Proper Defense is proud to announce that we recently obtained a pardon for one of our clients. Initially in 2016, we filed a motion requesting a Certificate of Rehabilitation from the Fresno County Superior Court. After we successfully argued for the Certificate at a court hearing, the judge granted our request. We celebrated and then we sent everything to the Governor and requested a pardon. It was not until December of 2017 that we got the good news, the Governor had granted the pardon!

California Governor’s Pardon

  1. What is the process for a Governor’s Pardon?
  2. What rights will be restored by having a Governor’s Pardon?
  3. What is the likelihood that the Governor will grant a pardon?

1. Process

A Governor’s Pardon is a privilege that is granted only to individuals who have demonstrated exemplary behavior by living a useful, productive, and law-abiding life following a felony conviction. To apply, the applicant must have been discharged from probation or parole for at least 10 years without further criminal activity (this includes driving tickets).[1]
A. Two-Avenues

  1. Obtain a Certificate of Rehabilitation from the superior court in the county that the applicant resides in OR
  2. Apply by way of a direct pardon.


i. Certificate of Rehabilitation

Penal Code Section 4852.01 to 4852.21 lays out the law by which an individual may seek a Certificate of Rehabilitation from the court. To be eligible to apply the applicant must fall in one of three categories:

  1. The applicant was convicted of a felony and served his/her sentence in a California prison; and was discharged or released on parole prior to May 13, 1943; and has not been incarcerated in a state penal institution since release; and has resided in California for three years immediately prior to filing for petition; OR
  2. The applicant was convicted of a felony, or a misdemeanor sex offense specified in Penal Code Section 290 that was dismissed under Penal Code Section 1203.4; and has been discharged from custody, parole, or probation; and has not been incarcerated in any penal institution, jail, or agency since release; and is not on probation for the commission of any other felony; and has resided in California for five years immediately prior to filing for petition; OR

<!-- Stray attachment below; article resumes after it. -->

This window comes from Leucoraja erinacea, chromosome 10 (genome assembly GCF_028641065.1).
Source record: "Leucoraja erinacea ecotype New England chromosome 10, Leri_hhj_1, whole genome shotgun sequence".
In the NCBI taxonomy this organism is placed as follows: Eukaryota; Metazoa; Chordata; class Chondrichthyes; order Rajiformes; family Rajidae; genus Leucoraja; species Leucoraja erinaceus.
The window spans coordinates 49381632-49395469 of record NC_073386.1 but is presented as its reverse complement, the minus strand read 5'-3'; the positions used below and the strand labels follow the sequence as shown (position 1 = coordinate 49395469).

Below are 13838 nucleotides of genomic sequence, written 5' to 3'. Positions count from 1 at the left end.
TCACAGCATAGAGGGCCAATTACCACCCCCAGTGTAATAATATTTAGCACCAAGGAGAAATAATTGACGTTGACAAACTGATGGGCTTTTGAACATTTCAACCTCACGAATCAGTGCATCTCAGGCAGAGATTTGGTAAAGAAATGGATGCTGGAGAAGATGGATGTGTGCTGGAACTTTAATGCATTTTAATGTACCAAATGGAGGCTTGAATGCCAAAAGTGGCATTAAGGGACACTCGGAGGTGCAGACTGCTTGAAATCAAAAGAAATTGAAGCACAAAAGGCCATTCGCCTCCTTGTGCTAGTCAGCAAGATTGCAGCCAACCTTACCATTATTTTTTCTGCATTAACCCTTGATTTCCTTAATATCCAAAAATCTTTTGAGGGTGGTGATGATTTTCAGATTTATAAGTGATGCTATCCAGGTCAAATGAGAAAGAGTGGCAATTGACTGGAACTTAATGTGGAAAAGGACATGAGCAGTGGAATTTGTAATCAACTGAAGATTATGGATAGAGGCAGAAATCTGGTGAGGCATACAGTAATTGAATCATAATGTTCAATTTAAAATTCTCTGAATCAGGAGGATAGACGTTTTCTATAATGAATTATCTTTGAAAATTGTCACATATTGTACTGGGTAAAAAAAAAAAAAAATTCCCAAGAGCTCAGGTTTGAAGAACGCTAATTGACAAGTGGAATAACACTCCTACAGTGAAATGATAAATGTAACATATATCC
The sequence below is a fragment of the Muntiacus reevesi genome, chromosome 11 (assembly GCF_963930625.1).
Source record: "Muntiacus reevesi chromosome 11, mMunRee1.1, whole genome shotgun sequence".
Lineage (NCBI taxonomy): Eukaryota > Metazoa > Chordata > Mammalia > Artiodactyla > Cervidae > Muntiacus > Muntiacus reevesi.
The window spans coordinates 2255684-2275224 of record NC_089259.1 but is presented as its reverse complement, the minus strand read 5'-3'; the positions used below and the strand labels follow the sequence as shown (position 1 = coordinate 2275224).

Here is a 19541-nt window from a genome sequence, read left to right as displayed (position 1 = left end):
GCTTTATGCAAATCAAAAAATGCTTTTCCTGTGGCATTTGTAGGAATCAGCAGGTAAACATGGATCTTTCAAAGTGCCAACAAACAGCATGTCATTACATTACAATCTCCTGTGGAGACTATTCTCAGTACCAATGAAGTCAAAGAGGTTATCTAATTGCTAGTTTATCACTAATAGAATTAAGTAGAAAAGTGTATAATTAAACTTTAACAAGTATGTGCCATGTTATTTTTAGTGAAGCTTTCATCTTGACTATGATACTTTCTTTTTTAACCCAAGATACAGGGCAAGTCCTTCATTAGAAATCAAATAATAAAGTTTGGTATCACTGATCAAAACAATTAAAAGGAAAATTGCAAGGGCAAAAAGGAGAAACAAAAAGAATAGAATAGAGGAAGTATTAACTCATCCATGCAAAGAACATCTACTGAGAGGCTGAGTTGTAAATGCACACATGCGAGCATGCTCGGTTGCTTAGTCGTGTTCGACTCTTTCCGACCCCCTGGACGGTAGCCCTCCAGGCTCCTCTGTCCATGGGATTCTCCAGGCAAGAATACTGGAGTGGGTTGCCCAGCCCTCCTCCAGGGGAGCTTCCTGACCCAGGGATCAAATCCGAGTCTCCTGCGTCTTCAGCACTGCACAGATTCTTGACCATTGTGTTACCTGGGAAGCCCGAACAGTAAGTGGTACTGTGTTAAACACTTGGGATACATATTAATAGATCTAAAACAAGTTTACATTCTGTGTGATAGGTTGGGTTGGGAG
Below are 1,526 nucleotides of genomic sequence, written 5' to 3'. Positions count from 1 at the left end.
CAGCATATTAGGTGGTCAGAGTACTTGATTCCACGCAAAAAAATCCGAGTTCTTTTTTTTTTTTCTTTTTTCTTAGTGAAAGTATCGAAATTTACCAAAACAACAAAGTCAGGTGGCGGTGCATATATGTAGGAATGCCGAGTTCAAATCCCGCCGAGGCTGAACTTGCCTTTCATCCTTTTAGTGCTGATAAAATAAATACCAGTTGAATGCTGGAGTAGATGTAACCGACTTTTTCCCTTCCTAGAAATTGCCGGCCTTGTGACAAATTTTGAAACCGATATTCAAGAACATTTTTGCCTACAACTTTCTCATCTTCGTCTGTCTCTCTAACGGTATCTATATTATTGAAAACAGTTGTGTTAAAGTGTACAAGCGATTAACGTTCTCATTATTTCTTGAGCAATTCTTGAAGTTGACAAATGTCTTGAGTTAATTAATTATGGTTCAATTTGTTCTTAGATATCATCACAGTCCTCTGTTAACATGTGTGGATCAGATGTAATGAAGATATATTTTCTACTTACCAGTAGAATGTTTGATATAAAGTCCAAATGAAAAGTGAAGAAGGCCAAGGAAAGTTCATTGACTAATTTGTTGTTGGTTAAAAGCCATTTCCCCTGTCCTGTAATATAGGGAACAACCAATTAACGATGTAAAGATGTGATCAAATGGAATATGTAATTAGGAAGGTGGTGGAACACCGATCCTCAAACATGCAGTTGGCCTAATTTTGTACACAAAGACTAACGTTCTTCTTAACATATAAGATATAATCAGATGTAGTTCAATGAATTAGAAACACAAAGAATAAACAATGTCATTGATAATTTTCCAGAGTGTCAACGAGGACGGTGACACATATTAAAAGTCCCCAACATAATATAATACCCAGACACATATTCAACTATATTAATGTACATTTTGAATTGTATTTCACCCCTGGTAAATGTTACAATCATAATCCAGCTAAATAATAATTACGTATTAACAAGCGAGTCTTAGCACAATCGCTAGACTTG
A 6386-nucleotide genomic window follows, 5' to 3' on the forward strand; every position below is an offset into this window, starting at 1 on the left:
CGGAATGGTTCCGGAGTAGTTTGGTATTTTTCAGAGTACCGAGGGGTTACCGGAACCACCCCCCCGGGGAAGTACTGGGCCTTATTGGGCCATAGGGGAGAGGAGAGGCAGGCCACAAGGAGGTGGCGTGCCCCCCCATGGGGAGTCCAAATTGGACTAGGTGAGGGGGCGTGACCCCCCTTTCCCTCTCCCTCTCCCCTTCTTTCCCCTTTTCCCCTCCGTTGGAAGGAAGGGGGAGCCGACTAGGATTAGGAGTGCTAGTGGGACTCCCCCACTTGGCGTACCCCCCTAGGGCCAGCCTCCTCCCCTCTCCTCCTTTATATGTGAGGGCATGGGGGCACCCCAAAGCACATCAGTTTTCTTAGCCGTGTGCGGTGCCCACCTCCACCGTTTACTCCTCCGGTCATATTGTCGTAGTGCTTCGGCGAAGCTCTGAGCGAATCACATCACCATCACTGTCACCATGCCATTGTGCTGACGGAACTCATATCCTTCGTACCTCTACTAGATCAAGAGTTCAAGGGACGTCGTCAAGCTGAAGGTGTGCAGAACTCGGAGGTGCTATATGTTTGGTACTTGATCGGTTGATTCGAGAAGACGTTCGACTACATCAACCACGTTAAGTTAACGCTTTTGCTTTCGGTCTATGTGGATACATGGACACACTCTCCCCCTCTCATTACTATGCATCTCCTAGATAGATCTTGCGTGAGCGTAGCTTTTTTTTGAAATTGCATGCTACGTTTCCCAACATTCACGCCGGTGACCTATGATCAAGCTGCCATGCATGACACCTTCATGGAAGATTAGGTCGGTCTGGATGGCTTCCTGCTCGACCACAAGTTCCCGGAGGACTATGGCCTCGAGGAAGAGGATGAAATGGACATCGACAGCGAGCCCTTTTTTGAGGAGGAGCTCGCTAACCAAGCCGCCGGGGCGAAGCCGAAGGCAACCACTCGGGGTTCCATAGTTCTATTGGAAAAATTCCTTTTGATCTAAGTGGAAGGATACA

3. The applicant was convicted of a felony after May 13, 1943; was sentenced to state prison; was discharged from custody or released on parole; and has resided in California for five years immediately prior to filing for petition.

B. When to Apply

Before applying for a Certificate of Rehabilitation, the applicant must complete the rehabilitative period for their specific circumstance. The period of rehabilitation requires residence in California for five years, and an additional:

  1. Four years for persons convicted of Penal Code sections 187, 209, 219, 4500, or 12310, or Military and Veterans Code section 1672(a), or any other offense that carries a life sentence; OR
  2. Five years for any person convicted of any offense for which sex offender registration is required under Penal Code section 290, except for convictions for violations of subdivision (b), (c), or (d) of section 311.2 or of section 311.3, 311.10, or 314 (these convictions require an additional two years); OR
  3. Two years for any persons convicted of any offense not listed above and that does not carry a life sentence; OR
  4. Any additional years ordered by the court if the person served consecutive sentences.


A petition for Certification of Rehabilitation is then filed with the clerk and must be served on the District Attorney of the county in which the applicant resides, as well as on the District Attorney in the county where each felony conviction was obtained, and lastly on the Governor. Service must be made 30 days before the scheduled hearing.